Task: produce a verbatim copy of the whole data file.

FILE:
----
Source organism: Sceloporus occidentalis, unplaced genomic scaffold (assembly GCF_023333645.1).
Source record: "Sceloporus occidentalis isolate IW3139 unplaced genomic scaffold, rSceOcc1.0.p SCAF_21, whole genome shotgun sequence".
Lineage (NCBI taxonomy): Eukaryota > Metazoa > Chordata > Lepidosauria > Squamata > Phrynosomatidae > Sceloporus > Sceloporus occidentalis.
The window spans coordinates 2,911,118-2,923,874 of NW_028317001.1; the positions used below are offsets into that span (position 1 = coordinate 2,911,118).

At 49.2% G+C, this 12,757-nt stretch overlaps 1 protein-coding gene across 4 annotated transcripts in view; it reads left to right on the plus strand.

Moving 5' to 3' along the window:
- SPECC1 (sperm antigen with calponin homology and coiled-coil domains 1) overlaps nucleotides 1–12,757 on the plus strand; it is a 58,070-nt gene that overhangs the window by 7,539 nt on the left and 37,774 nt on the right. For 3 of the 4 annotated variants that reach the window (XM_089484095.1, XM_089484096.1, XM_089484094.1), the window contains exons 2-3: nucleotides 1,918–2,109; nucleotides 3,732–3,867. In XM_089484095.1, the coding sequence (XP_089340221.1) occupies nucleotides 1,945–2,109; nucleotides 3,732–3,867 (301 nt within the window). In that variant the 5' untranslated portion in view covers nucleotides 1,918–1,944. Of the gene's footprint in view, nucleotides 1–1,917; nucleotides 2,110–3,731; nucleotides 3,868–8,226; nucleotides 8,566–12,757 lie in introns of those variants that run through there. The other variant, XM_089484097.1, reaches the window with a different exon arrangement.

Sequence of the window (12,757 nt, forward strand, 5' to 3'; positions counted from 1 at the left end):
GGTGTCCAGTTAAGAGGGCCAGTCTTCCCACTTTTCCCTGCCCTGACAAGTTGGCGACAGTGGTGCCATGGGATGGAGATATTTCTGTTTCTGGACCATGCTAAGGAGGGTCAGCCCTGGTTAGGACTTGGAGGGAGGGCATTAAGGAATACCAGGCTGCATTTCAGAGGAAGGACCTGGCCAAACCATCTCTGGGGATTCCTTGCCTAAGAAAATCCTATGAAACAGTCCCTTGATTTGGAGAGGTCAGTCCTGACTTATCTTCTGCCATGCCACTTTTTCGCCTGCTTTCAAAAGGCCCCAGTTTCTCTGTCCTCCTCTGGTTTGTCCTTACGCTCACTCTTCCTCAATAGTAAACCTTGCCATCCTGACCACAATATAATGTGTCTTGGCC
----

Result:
Source organism: Sceloporus occidentalis, unplaced genomic scaffold (assembly GCF_023333645.1).
Source record: "Sceloporus occidentalis isolate IW3139 unplaced genomic scaffold, rSceOcc1.0.p SCAF_21, whole genome shotgun sequence".
Lineage (NCBI taxonomy): Eukaryota > Metazoa > Chordata > Lepidosauria > Squamata > Phrynosomatidae > Sceloporus > Sceloporus occidentalis.
The window spans coordinates 2,911,118-2,923,874 of NW_028317001.1; the positions used below are offsets into that span (position 1 = coordinate 2,911,118).

At 49.2% G+C, this 12,757-nt stretch overlaps 1 protein-coding gene across 4 annotated transcripts in view; it reads left to right on the plus strand.

Moving 5' to 3' along the window:
- SPECC1 (sperm antigen with calponin homology and coiled-coil domains 1) overlaps nucleotides 1–12,757 on the plus strand; it is a 58,070-nt gene that overhangs the window by 7,539 nt on the left and 37,774 nt on the right. For 3 of the 4 annotated variants that reach the window (XM_089484095.1, XM_089484096.1, XM_089484094.1), the window contains exons 2-3: nucleotides 1,918–2,109; nucleotides 3,732–3,867. In XM_089484095.1, the coding sequence (XP_089340221.1) occupies nucleotides 1,945–2,109; nucleotides 3,732–3,867 (301 nt within the window). In that variant the 5' untranslated portion in view covers nucleotides 1,918–1,944. Of the gene's footprint in view, nucleotides 1–1,917; nucleotides 2,110–3,731; nucleotides 3,868–8,226; nucleotides 8,566–12,757 lie in introns of those variants that run through there. The other variant, XM_089484097.1, reaches the window with a different exon arrangement.

Sequence of the window (12,757 nt, forward strand, 5' to 3'; positions counted from 1 at the left end):
GGTGTCCAGTTAAGAGGGCCAGTCTTCCCACTTTTCCCTGCCCTGACAAGTTGGCGACAGTGGTGCCATGGGATGGAGATATTTCTGTTTCTGGACCATGCTAAGGAGGGTCAGCCCTGGTTAGGACTTGGAGGGAGGGCATTAAGGAATACCAGGCTGCATTTCAGAGGAAGGACCTGGCCAAACCATCTCTGGGGATTCCTTGCCTAAGAAAATCCTATGAAACAGTCCCTTGATTTGGAGAGGTCAGTCCTGACTTATCTTCTGCCATGCCACTTTTTCGCCTGCTTTCAAAAGGCCCCAGTTTCTCTGTCCTCCTCTGGTTTGTCCTTACGCTCACTCTTCCTCAATAGTAAACCTTGCCATCCTGACCACAATATAATGTGTCTTGGCC